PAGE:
• Follow the teacher’s instructions for cleanup of materials and disposal of chemicals.
  • Exercise caution when using a heat source. Hot plates should be turned off and unplugged as soon as they are no longer needed.
  • Long hair should be tied back, and loose clothing secured.

Procedure

  1. Fill the 600ml beaker with ~400ml of water. Boil the water, by placing the beaker on a hotplate.
  2. Obtain a Styrofoam cup and write your name on it.
  3. Using the pipe cleaners and scissors, construct a snowflake.
  4. Attach a piece of string, approximately 15cm long, to the snowflake.
    (See images of steps 3 & 4 below)

Lab wintercrystals step3 Lab wintercrystals step4

  1. Tie the other end of the string to a pencil, or wooden splint so that the snowflake will hang from the pencil and dangle inside the cup. Lab wintercrystals step5 6
  2. Make sure this figure fits entirely inside the Styrofoam cup, without touching the inside or resting on the bottom.
  3. Place an empty weighing boat on the electronic scale and zero it. Measure approximately 40grams of borax.
  4. When the water has boiled, turn off the hotplate. Using either beaker tongs or heat-resistant gloves, remove the beaker from the hotplate and place it on the laboratory countertop.
  5. Carefully add the borax to the hot water and continuously stir the solution for ~1minute. It will become a clear solution.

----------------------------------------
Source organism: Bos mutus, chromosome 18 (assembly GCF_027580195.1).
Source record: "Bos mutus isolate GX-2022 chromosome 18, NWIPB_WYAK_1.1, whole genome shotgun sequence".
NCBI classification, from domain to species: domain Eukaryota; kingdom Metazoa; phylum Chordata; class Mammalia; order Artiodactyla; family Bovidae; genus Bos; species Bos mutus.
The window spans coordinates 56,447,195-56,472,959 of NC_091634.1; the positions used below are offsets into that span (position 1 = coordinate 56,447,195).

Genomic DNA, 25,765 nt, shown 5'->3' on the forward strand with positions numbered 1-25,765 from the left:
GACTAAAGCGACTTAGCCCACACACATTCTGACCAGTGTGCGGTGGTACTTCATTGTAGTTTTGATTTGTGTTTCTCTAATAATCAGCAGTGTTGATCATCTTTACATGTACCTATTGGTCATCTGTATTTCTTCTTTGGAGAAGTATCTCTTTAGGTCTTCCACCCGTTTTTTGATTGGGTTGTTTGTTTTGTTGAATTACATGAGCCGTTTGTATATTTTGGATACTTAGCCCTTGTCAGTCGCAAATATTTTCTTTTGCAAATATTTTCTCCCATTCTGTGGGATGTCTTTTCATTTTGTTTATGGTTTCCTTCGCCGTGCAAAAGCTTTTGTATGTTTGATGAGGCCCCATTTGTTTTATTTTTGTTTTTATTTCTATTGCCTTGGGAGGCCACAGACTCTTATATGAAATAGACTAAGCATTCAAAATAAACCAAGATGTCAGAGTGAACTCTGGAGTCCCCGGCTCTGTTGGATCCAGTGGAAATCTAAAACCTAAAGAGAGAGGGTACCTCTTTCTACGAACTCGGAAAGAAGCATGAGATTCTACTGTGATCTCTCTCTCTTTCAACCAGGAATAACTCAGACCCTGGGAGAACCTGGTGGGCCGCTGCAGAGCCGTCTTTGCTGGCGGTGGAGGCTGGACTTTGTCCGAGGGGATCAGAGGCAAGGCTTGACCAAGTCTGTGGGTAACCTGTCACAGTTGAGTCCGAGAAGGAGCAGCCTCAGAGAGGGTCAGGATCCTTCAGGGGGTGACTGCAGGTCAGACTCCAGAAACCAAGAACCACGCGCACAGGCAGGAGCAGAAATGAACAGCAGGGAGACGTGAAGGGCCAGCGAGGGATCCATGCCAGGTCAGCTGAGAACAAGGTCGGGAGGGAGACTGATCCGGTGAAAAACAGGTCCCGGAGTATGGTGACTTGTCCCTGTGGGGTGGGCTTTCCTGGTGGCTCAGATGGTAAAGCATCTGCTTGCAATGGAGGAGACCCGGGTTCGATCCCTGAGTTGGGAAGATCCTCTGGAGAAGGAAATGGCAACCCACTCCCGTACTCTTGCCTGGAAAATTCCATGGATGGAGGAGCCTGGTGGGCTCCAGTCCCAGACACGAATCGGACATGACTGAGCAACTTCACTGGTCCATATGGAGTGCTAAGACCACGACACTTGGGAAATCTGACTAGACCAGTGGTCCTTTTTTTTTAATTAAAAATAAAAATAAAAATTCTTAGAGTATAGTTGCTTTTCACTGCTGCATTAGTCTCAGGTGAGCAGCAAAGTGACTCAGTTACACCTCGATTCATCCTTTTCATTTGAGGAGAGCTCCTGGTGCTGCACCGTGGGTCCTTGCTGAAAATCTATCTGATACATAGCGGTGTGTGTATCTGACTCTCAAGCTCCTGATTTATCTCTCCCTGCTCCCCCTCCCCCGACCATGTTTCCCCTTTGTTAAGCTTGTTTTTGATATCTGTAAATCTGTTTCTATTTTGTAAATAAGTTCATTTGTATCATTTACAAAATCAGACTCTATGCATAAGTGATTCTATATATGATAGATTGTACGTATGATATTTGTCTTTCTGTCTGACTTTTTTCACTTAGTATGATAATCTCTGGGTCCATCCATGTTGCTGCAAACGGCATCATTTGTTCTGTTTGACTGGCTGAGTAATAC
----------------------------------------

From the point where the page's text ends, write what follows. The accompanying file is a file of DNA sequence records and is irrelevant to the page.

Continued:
6. Using either beaker tongs or heat-resistant gloves, pour the solution into the Styrofoam cups (you should have enough solution to fill each of the two cups).
  7. Hang the snowflake in the cup. Roll the string around the pencil or wooden splint as needed to ensure it is not resting on the bottom of the cup.

Lab wintercrystals step10 Lab wintercrystals step11

  1. The snowflake must remain in the solution undisturbed overnight!
  2. Again make sure your name is on your cup.
  3. Clean-up your lab station as directed by your teacher.

Analysis

1. What material used in this lab was the solute? What material was the solution?

2. What happens to liquid molecules as they increase in temperature?

3. Analyze the solubility chart for Borax shown below.

a. What is the trend in solubility for Borax in water as the temperature increases?

b. What is the approximate value for the percentage of Borax by weight in the solution you created in procedure step 9? How did you determine this?

c. What is the approximate value for the percentage of Borax by weight in the final solution you have now, a day or more later? How did you determine this?

(See chart at Borax.com)

d. Often when a solution is heated it increases its capacity for dissolving solutes, this is how a supersaturated solution is created. The borax and water solution that you created was a supersaturated solution, what happened to your snowflake after the solution cooled overnight? Why do you think this happened? Be thoughtful in your response, use the chart shown in question 3 to help you.